“It is precisely this issue of ecclesiology which has come to dominate so much discussion within Anglicanism of late,” the cardinal said, referencing both the Lambeth Conference to which he was speaking and the recent Jerusalem meeting of the Global Anglican Future Conference.
According to the cardinal, these disputes have brought forward key questions, such as “How do we understand the Church?” and “Where is the Church to be found?”
Cardinal Murphy-O’Connor asked whether the ARCIC had treated as obvious matters which had become controversial, such as questions concerning the tolerable and intolerable diversity among the faithful and the mutual recognition necessary for ecclesial communion. He cited what he called the commission’s “profound definition” of ecclesial communion in “Church as Communion,” which said the Church is rooted in the confession of faith, revealed in the Scriptures, and set forth in the Creeds while also being founded on baptism and focused on the celebration of the Eucharist.
The cardinal particularly noted one passage from the ARCIC document “The Gift of Authority,” which stated, “The mutual interdependence of all the churches is integral to the reality of the Church as God wills it to be. No local church that participates in the living Tradition can regard itself as self-sufficient.”
Though the tensions within the Anglican Communion seem to concern “matters that are very important,” the cardinal said, “our Church takes no pleasure at all to see the current strains in your communion – we have committed ourselves to a journey towards unity, so new tensions only slow the progress.”
“Our ecumenical journey has in the end to be a journey towards full communion,” Cardinal Murphy-O’Connor said.
Rome, Italy, Jul 25, 2008 (CNA) - The director of the L’Osservatore Romano, Giovanni Maria Vian, devoted his latest editorial to the importance of Paul VI’s encyclical Humanae Vitae, which was published 40 years ago and which he called a “sign of contradiction” for today’s world and for the time in which it was published.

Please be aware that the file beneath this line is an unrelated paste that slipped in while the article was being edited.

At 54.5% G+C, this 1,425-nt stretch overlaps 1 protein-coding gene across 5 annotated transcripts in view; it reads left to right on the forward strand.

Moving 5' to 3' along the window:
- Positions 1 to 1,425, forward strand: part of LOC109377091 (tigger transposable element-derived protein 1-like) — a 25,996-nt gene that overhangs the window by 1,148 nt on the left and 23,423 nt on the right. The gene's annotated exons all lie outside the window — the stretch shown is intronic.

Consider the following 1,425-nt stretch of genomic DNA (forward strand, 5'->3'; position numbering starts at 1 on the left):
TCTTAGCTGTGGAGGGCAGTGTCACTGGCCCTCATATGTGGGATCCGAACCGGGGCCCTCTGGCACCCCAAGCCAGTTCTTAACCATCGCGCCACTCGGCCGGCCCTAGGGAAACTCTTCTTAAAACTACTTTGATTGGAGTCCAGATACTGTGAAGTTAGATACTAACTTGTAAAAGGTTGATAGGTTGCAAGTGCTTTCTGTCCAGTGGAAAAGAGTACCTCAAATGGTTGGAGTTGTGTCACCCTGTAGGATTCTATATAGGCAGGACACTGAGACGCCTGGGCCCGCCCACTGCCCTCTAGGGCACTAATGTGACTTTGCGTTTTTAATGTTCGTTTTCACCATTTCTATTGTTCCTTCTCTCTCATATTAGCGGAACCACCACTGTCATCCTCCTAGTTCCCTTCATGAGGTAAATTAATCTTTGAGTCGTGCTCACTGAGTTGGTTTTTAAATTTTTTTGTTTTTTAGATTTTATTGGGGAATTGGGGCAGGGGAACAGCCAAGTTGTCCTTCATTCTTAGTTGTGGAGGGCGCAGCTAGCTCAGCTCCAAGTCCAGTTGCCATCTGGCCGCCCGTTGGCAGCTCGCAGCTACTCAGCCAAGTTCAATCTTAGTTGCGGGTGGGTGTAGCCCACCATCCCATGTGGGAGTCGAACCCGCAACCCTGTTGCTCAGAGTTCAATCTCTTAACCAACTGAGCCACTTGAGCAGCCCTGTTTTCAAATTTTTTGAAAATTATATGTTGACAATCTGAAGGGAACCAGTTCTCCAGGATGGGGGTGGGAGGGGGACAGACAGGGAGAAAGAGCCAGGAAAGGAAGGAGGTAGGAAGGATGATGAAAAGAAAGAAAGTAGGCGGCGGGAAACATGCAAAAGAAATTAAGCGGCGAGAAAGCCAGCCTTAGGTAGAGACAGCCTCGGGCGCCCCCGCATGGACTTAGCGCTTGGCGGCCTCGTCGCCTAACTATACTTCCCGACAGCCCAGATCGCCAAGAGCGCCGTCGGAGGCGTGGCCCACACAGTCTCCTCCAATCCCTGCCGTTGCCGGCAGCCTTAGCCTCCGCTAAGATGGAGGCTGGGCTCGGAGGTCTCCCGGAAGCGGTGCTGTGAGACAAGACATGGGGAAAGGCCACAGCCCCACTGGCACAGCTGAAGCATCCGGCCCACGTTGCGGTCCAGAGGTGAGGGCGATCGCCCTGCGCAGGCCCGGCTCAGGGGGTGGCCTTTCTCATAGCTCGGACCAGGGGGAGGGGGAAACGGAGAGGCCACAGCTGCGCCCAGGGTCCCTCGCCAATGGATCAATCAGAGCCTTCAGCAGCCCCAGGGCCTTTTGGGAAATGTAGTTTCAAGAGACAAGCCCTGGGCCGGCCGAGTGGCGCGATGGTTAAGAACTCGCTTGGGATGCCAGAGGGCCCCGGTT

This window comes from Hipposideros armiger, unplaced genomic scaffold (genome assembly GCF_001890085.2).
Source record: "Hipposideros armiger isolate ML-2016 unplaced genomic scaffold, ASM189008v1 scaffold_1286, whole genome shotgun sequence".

In his column, Vian recalled that “forty years ago, on July 25, 1968, Paul VI signed Humane Vitae, the encyclical that condemned contraception with artificial methods, hedonism and family planning policies frequently imposed on poor countries by richer ones.”
“Soon after its publication on July 29, the letter generated an unprecedented opposition inside the Catholic Church.” “Rarely in the recent history of the Magisterium—Cardinal Ratzinger wrote in 1995--has a text become such a sign of contradiction as this encyclical written by Paul VI after a very painful decision,” Vian recalled.
He pointed out that on this “crucial issue, Pope Montini did not change his mind,” and the encyclical “is consistent with the developments of the Council in the understanding of marriage.”
“If we do not want the mission of engendering life to be subject to the will of man, we must necessarily recognize some impassable limits to the possibility of man’s dominion over his own body and functions, which no man, private or invested with authority, can licitly break,” Vian wrote.
He went on to note that before Humanae Vitae was published, a Pontifical commission had carried out a study concluding in 1966 that “contraception within the framework of ‘responsible parenthood’” could be permitted. However, Paul VI did not feel bound by these conclusions, and he was criticized and attacked for his decision.”
“An authentic sign of contradiction, Humanae Vitae is not fondly remembered, certainly for its demanding and against-the-current teaching. But also because it is not useful for the ongoing game of pitting one Pope against another, a method perhaps useful from the historical point of view to delineate obvious diversities, but that must be rejected when used as an instrument, as occurs frequently above all in the media,” Vian continued.
He went on to note that Cardinals Karol Wojtyla and Joseph Ratzinger supported Humanae Vitae and that the encyclical confronts “the problem of birth control, which on June 23, 1964, the Pope already defined as ‘extremely grave’ because ‘it touches the sentiments and interests closest to men and women’.”